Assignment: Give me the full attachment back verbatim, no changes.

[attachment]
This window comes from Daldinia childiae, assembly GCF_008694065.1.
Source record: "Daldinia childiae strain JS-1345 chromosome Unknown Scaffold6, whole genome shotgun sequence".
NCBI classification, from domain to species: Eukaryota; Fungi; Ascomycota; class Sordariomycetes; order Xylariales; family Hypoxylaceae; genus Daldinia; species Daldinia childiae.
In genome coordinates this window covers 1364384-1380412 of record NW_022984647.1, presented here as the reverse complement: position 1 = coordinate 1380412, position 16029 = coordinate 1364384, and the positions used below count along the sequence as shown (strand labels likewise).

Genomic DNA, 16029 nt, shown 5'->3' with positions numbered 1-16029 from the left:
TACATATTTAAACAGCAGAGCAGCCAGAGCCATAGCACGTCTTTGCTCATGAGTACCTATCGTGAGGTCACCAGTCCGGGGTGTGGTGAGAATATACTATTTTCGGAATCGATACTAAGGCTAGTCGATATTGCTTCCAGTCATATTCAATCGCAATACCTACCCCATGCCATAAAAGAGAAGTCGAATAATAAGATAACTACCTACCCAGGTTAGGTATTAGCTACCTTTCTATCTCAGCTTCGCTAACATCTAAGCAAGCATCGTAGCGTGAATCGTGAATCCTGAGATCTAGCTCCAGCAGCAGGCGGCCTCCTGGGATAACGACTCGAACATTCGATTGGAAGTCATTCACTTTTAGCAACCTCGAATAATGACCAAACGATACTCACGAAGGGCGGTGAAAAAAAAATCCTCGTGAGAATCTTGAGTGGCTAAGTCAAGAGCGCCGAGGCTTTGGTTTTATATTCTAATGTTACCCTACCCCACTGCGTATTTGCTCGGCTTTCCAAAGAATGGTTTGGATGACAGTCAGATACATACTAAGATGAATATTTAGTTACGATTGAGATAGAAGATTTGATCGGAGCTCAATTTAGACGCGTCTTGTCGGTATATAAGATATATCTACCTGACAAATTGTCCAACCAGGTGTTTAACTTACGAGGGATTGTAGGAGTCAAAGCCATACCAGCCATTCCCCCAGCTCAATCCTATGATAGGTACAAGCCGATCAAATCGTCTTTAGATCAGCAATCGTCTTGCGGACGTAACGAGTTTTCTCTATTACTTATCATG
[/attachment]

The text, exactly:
This window comes from Daldinia childiae, assembly GCF_008694065.1.
Source record: "Daldinia childiae strain JS-1345 chromosome Unknown Scaffold6, whole genome shotgun sequence".
NCBI classification, from domain to species: Eukaryota; Fungi; Ascomycota; class Sordariomycetes; order Xylariales; family Hypoxylaceae; genus Daldinia; species Daldinia childiae.
In genome coordinates this window covers 1364384-1380412 of record NW_022984647.1, presented here as the reverse complement: position 1 = coordinate 1380412, position 16029 = coordinate 1364384, and the positions used below count along the sequence as shown (strand labels likewise).

Genomic DNA, 16029 nt, shown 5'->3' with positions numbered 1-16029 from the left:
TACATATTTAAACAGCAGAGCAGCCAGAGCCATAGCACGTCTTTGCTCATGAGTACCTATCGTGAGGTCACCAGTCCGGGGTGTGGTGAGAATATACTATTTTCGGAATCGATACTAAGGCTAGTCGATATTGCTTCCAGTCATATTCAATCGCAATACCTACCCCATGCCATAAAAGAGAAGTCGAATAATAAGATAACTACCTACCCAGGTTAGGTATTAGCTACCTTTCTATCTCAGCTTCGCTAACATCTAAGCAAGCATCGTAGCGTGAATCGTGAATCCTGAGATCTAGCTCCAGCAGCAGGCGGCCTCCTGGGATAACGACTCGAACATTCGATTGGAAGTCATTCACTTTTAGCAACCTCGAATAATGACCAAACGATACTCACGAAGGGCGGTGAAAAAAAAATCCTCGTGAGAATCTTGAGTGGCTAAGTCAAGAGCGCCGAGGCTTTGGTTTTATATTCTAATGTTACCCTACCCCACTGCGTATTTGCTCGGCTTTCCAAAGAATGGTTTGGATGACAGTCAGATACATACTAAGATGAATATTTAGTTACGATTGAGATAGAAGATTTGATCGGAGCTCAATTTAGACGCGTCTTGTCGGTATATAAGATATATCTACCTGACAAATTGTCCAACCAGGTGTTTAACTTACGAGGGATTGTAGGAGTCAAAGCCATACCAGCCATTCCCCCAGCTCAATCCTATGATAGGTACAAGCCGATCAAATCGTCTTTAGATCAGCAATCGTCTTGCGGACGTAACGAGTTTTCTCTATTACTTATCATG